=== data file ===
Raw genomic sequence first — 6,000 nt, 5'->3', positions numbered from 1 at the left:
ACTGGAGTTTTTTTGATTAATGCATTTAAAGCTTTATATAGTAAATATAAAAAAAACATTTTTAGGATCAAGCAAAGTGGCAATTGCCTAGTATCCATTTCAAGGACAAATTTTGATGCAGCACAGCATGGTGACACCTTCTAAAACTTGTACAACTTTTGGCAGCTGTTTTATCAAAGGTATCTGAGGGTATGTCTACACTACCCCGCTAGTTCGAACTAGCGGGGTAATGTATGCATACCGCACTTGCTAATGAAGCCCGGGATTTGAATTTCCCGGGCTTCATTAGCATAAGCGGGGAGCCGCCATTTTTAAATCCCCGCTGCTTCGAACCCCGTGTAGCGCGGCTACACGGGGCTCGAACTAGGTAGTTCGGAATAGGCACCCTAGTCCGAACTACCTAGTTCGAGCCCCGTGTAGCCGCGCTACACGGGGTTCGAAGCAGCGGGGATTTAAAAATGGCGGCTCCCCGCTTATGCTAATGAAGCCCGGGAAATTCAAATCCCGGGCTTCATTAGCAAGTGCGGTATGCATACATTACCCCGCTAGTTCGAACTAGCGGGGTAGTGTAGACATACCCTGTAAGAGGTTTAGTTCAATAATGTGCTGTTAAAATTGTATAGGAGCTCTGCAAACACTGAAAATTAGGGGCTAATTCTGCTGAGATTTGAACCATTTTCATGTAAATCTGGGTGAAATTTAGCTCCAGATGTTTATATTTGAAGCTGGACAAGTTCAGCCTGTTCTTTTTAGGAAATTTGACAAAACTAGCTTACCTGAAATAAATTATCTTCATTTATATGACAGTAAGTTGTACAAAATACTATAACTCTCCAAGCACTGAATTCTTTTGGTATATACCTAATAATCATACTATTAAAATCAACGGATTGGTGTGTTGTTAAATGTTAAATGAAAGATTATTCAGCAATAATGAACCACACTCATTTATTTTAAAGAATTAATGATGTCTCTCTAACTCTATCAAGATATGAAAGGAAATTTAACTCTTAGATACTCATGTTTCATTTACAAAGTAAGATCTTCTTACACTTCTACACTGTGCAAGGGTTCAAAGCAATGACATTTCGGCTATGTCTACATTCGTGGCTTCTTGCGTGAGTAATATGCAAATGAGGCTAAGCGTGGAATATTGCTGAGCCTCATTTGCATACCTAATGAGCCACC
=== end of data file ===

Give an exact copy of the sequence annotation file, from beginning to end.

Raw genomic sequence first — 6,000 nt, 5'->3', positions numbered from 1 at the left:
ACTGGAGTTTTTTTGATTAATGCATTTAAAGCTTTATATAGTAAATATAAAAAAAACATTTTTAGGATCAAGCAAAGTGGCAATTGCCTAGTATCCATTTCAAGGACAAATTTTGATGCAGCACAGCATGGTGACACCTTCTAAAACTTGTACAACTTTTGGCAGCTGTTTTATCAAAGGTATCTGAGGGTATGTCTACACTACCCCGCTAGTTCGAACTAGCGGGGTAATGTATGCATACCGCACTTGCTAATGAAGCCCGGGATTTGAATTTCCCGGGCTTCATTAGCATAAGCGGGGAGCCGCCATTTTTAAATCCCCGCTGCTTCGAACCCCGTGTAGCGCGGCTACACGGGGCTCGAACTAGGTAGTTCGGAATAGGCACCCTAGTCCGAACTACCTAGTTCGAGCCCCGTGTAGCCGCGCTACACGGGGTTCGAAGCAGCGGGGATTTAAAAATGGCGGCTCCCCGCTTATGCTAATGAAGCCCGGGAAATTCAAATCCCGGGCTTCATTAGCAAGTGCGGTATGCATACATTACCCCGCTAGTTCGAACTAGCGGGGTAGTGTAGACATACCCTGTAAGAGGTTTAGTTCAATAATGTGCTGTTAAAATTGTATAGGAGCTCTGCAAACACTGAAAATTAGGGGCTAATTCTGCTGAGATTTGAACCATTTTCATGTAAATCTGGGTGAAATTTAGCTCCAGATGTTTATATTTGAAGCTGGACAAGTTCAGCCTGTTCTTTTTAGGAAATTTGACAAAACTAGCTTACCTGAAATAAATTATCTTCATTTATATGACAGTAAGTTGTACAAAATACTATAACTCTCCAAGCACTGAATTCTTTTGGTATATACCTAATAATCATACTATTAAAATCAACGGATTGGTGTGTTGTTAAATGTTAAATGAAAGATTATTCAGCAATAATGAACCACACTCATTTATTTTAAAGAATTAATGATGTCTCTCTAACTCTATCAAGATATGAAAGGAAATTTAACTCTTAGATACTCATGTTTCATTTACAAAGTAAGATCTTCTTACACTTCTACACTGTGCAAGGGTTCAAAGCAATGACATTTCGGCTATGTCTACATTCGTGGCTTCTTGCGTGAGTAATATGCAAATGAGGCTAAGCGTGGAATATTGCTGAGCCTCATTTGCATACCTAATGAGCCACC